Atmospheric and land surface characterization using a land surface emissivity database derived from AMSR-E and MODIS

Author: Jean-Luc Moncet, Pan Liang, John F. Galantowicz, Alan E. Lipton and Gennady Uymin
October 8, 2011

Moncet, J.-L., P. Liang, J. F. Galantowicz, A. E. Lipton, and G. Uymin, 2011:  Atmospheric and land surface characterization using a land surface emissivity database derived from AMSR-E and MODIS.  Final Report NASA Contract NNH08CC96C.

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This Final Report describes work performed under AER Project 1342 (P1342) on “Atmospheric and land surface characterization using a land surface emissivity database derived from AMSR-E and MODIS” funded by NASA (contract NNH08CC96C). Time period: April 2008 – October 2011.

Microwave measurements from space have great potential to contribute to the detection and understanding of climate trends, due largely to the stability of their calibration and their unique ability to detect surface and atmosphere properties through clouds. Microwave products thus minimize the “cloud bias” that occurs with infrared-based analysis, in which the datasets systematically exclude cloudy areas. These biases can be particularly damaging when analyzing trends in parameters like land surface temperature and water vapor, which are strongly correlated with cloudiness.

This project is the continuation of work under our former NASA grant (contract # NNH04CC43C) of developing and utilizing a microwave emissivity database with data from AMSR-E and other EOS instruments. The tasks accomplished under the current grant include

(1) completing the implementation of our Version 1 AMSR-E emissivity retrieval algorithm and producing one full-year of global monthly mean emissivity data complemented by spatially and temporally matched infrared emissivities from the MODIS V.4 MYB11 daily LST product

(2) assessing the potential for meeting internally set requirements for application of the database to characterization of climate sensitive parameters such as land surface emissivity and temperature, and atmospheric water vapor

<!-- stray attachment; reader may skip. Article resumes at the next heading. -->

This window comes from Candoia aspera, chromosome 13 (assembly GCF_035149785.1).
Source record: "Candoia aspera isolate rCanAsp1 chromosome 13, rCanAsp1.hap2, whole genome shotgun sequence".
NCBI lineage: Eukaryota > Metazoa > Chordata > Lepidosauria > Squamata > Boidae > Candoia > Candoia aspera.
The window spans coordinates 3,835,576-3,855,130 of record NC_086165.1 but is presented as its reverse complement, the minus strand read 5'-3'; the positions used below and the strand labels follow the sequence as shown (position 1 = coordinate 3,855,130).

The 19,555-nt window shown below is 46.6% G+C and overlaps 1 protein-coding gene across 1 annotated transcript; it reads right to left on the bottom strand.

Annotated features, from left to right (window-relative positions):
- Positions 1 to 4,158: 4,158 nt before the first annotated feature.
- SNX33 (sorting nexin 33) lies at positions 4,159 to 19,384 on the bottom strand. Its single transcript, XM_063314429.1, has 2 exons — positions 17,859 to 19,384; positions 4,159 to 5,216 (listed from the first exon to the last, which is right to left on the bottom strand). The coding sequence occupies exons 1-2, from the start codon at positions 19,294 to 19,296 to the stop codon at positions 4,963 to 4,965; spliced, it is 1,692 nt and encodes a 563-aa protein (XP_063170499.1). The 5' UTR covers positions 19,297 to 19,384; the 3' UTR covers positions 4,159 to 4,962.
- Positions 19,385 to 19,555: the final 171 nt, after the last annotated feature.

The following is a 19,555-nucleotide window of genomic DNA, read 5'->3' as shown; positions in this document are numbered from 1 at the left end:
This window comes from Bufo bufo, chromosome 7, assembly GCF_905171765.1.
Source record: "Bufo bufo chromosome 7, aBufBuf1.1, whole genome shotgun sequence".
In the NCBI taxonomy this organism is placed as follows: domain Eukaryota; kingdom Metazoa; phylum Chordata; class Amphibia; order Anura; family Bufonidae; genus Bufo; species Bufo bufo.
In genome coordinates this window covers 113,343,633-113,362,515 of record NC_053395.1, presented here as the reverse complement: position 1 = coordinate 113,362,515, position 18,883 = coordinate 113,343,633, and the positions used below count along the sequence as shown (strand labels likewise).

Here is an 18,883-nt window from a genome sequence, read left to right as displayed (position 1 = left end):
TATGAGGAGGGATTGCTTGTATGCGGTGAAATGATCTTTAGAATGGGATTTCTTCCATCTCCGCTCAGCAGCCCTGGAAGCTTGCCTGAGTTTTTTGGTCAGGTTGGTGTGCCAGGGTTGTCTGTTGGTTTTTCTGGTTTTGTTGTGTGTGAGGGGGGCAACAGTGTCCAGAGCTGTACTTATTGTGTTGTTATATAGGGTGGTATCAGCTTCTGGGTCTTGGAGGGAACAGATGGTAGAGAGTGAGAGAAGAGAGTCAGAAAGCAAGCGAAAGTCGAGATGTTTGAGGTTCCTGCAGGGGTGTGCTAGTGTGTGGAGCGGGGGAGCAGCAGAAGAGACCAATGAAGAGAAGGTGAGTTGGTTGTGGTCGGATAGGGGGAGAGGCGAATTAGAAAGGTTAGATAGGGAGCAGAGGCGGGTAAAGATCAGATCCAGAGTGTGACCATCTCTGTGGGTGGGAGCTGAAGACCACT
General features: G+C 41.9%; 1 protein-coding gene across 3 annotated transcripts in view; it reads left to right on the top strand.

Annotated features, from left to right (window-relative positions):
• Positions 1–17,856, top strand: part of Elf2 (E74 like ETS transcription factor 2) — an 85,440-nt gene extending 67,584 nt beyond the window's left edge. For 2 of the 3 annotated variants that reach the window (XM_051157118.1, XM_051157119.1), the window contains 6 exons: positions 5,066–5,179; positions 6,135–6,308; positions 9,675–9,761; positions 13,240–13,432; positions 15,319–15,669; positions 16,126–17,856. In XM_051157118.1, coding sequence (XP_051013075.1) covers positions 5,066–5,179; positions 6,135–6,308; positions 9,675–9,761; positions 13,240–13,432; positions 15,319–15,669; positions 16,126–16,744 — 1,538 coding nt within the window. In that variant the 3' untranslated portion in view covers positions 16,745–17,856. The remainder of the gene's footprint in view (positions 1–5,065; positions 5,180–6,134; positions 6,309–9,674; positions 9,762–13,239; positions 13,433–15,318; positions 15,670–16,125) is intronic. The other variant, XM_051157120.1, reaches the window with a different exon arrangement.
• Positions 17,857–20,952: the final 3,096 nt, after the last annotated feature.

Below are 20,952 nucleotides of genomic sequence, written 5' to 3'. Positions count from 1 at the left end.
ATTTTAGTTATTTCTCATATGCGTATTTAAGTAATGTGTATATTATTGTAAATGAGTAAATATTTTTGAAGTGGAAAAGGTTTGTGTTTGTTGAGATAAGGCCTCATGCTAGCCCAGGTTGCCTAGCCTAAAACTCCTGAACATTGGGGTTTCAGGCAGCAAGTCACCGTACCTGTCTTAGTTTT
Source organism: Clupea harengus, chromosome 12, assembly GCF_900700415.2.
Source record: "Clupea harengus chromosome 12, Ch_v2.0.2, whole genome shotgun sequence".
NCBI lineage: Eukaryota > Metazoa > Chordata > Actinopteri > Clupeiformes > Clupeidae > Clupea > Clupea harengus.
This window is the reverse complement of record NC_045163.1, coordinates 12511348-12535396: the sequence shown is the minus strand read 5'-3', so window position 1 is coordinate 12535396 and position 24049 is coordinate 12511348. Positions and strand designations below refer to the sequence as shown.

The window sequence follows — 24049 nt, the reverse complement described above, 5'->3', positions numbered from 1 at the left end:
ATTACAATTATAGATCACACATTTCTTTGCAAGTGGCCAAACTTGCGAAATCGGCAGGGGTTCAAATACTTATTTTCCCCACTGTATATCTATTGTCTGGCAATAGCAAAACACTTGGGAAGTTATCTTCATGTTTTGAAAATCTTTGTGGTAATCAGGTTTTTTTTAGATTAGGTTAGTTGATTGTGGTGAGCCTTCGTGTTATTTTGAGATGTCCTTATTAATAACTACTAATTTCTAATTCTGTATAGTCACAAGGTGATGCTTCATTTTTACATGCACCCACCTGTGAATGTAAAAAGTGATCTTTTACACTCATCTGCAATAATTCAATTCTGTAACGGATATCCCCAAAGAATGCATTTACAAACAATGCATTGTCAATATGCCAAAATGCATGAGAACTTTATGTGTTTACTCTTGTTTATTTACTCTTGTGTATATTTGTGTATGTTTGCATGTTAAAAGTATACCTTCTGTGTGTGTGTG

(3) refining emissivity retrieval procedure (to improve yield and quality of the emissivity estimates) and assessing potential impact of upgrades in external data sources on the quality of the emissivity product

(4) application of the data base to estimation of land surface temperature over vegetated surfaces and deserts and validation of emissivity product.

The primary goal of this study is to make the preparatory work that will lead to a second improved version of the database that is particularly well suited for retrieval/assimilation applications and routine production of accurate climate related products, and identify particular areas where future development might be needed.


In this report, we provided a description of the Version1 AMSR-E land surface emissivity retrieval algorithm and products. The data base produced as part of this NASA funded effort represents a significant step forward compared to previous attempts to build similar microwave emissivity atlases. In particular, the improved treatment of penetration effects combined with the high degree of consistency between the MODIS LST product and AMSR-E observations results in a better separation of surface emissivities and thermal effects over arid areas. As a result our AMSR-E estimated emissivities are more stable in time than those produced in the past using SSM/I and ISCCP while neglecting penetration effects (Prigent 1997). Our advanced quality control procedure also results in better quality surface emissivity estimates over vegetated areas. Detailed description of this work can be found in Moncet et al. 2011a, Galantowicz et al., 2011 and Moncet et al. 2011b.

As part of this phase we also proposed a number of key enhancements aimed at improving the quality of the emissivity product and yield in preparation of Version 2 of the emissivity atlas. These enhancements include:
- Mapping the AMSR-E Tb product on a fixed Earth grid which should minimize impact of surface inhomogeneity and provide temporally consistent infrared and microwave surface temperature estimates.
- Development of a R11-based time segmentation (RTS) which results in higher yield and higher quality surface emissivity estimates in stable areas
- Addition of the Terra MODIS Tskin products for improved characterization of surface forcing in 1b algorithm reduces noise in estimated thermal model parameters over deserts